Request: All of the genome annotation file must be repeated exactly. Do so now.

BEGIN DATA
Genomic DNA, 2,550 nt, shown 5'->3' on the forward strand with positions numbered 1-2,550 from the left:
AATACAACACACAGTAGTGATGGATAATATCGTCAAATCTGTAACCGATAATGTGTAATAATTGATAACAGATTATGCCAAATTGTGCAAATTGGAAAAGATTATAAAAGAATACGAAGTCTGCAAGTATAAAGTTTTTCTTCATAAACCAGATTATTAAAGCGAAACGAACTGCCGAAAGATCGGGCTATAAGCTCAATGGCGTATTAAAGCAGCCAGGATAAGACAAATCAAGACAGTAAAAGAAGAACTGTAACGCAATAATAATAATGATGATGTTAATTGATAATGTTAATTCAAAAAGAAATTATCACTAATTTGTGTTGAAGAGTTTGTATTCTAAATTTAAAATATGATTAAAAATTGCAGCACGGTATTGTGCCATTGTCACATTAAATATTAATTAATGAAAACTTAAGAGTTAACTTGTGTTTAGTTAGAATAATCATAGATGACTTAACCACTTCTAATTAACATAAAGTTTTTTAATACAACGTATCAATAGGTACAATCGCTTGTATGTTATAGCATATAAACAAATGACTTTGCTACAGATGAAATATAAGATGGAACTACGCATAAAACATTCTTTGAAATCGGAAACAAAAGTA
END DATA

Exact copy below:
Genomic DNA, 2,550 nt, shown 5'->3' on the forward strand with positions numbered 1-2,550 from the left:
AATACAACACACAGTAGTGATGGATAATATCGTCAAATCTGTAACCGATAATGTGTAATAATTGATAACAGATTATGCCAAATTGTGCAAATTGGAAAAGATTATAAAAGAATACGAAGTCTGCAAGTATAAAGTTTTTCTTCATAAACCAGATTATTAAAGCGAAACGAACTGCCGAAAGATCGGGCTATAAGCTCAATGGCGTATTAAAGCAGCCAGGATAAGACAAATCAAGACAGTAAAAGAAGAACTGTAACGCAATAATAATAATGATGATGTTAATTGATAATGTTAATTCAAAAAGAAATTATCACTAATTTGTGTTGAAGAGTTTGTATTCTAAATTTAAAATATGATTAAAAATTGCAGCACGGTATTGTGCCATTGTCACATTAAATATTAATTAATGAAAACTTAAGAGTTAACTTGTGTTTAGTTAGAATAATCATAGATGACTTAACCACTTCTAATTAACATAAAGTTTTTTAATACAACGTATCAATAGGTACAATCGCTTGTATGTTATAGCATATAAACAAATGACTTTGCTACAGATGAAATATAAGATGGAACTACGCATAAAACATTCTTTGAAATCGGAAACAAAAGTA